Do all things without grumbling or disputing, (Philippians 2:14, ESV)
I appreciated Tim Challies tongue-in-cheek statement on complaining:
I’m not a grumbler, a complainer, and it’s a good thing, too, because complaining is one of those sins that I find especially offensive. Jerry Bridges counts it as one of Evangelicalism’s “respectable sin,” one that falls under our collective radar. He is probably right. But I’m onto it. I can spot it blindfolded at a hundred yards.
You must know what it’s like to be around those people who always find something to grumble about. Good news comes in and they somehow manage to find the negative spin. Bad news comes and they nod knowingly because this is exactly what they expected to happen. When a leader makes a decision, it is the complainers who begin to murmur, who begin to talk to everyone else, to ask the leading questions. You see them huddled together in the church foyer, you see them whispering together in the cafeteria after the meeting. They’ve got an opinion about everyone and everything and feel justified in being heard far and wide. They are complainers. They are grumblers.
My understanding of complaining is that it typically manifests pride. There is a pride that assumes that you know what others do not, that they have ignored information you believe is obvious, that the church, the world, the business, the family would work so much better, go so much more smoothly, if the leaders stepped back and allowed you to take the reigns. You may not say it quite like that, but isn’t that at the heart of most complaining—that your way is the best way? Do it your way and it will succeed, do it another way and it will fail. That’s at the heart of most grumbling. I hate that sin.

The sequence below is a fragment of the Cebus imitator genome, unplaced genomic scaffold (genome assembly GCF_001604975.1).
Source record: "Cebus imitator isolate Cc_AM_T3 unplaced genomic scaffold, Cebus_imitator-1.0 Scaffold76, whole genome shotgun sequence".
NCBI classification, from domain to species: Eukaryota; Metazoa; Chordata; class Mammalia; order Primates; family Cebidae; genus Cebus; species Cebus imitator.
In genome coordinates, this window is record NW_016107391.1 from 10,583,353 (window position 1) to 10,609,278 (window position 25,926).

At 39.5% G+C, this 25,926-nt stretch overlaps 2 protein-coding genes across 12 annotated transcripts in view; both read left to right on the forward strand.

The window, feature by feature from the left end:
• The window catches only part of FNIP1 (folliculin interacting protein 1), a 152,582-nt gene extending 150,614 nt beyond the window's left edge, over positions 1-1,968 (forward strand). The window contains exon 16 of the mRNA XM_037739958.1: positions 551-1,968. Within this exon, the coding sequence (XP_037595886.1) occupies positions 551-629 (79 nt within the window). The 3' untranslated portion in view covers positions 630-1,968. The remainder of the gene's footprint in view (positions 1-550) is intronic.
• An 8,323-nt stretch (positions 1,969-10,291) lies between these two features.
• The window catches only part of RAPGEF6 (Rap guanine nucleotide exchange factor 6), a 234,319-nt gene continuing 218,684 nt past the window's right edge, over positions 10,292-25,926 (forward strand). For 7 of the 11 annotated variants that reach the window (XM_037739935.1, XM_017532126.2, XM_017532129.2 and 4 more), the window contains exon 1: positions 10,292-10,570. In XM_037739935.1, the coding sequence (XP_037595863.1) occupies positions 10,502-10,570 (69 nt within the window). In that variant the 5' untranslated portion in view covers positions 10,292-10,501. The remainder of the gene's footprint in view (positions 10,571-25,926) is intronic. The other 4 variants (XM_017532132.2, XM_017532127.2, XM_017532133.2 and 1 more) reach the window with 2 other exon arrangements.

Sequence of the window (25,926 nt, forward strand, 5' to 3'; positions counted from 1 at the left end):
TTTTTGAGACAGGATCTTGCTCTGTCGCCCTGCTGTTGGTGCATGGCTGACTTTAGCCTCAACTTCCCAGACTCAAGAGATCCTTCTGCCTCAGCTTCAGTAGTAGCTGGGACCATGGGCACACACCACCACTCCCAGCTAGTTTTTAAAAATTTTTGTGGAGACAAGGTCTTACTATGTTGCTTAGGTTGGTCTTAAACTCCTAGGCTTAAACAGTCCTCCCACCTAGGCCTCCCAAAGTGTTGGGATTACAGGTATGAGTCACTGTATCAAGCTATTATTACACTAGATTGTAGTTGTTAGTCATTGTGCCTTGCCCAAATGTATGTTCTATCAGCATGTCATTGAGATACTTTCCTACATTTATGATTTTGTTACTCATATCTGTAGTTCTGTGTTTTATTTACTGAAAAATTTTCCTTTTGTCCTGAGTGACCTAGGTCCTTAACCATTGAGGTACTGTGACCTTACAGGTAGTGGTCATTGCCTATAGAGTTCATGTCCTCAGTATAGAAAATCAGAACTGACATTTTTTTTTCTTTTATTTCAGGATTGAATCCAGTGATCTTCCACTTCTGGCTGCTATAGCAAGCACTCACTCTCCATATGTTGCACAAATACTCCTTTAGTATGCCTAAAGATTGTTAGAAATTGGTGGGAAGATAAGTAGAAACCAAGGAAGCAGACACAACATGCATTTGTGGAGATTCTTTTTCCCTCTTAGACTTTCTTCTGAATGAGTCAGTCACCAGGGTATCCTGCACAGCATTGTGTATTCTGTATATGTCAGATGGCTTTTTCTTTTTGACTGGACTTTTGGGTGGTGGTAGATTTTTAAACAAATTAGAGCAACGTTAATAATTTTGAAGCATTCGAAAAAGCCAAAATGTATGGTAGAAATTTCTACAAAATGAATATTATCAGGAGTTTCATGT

Now, to be fair, I guess I occasionally do some of this. I’ve got an opinion on most things and tend to believe that my way will work better than your way if you will just give it a chance. But that’s not pride, that’s selfless realism. After all, I’ve read lots of books and have experienced quite a bit of what life offers. Here’s the difference between me and you: I’m not complaining; I’m just humbly expressing what is true—that you should give me a hearing and then do things the way I suggest. Even though I may have an incomplete grasp of the facts, I definitely have the most important ones at my disposal and know beyond doubt that you’re wrong and I’m right. I’m not a complainer; I’m a servant! I’m not grumbling to others, I’m just sharing my thoughts and asking them to verify that it’s better than what you’ve suggested.
I’m no complainer! It’s just that I am especially gifted at seeing the facts, putting the pieces together, and charting a forward course. It’s a gift. When you do it you’re sinning, we all know that. But when I do it, I’m expressing love. It’s a spiritual gift in action. When you do it it’s proud grumbling; when I do it it’s humble service. That’s the difference between you and me. And that’s why I find your complaining so offensive. Yeah, that must be it.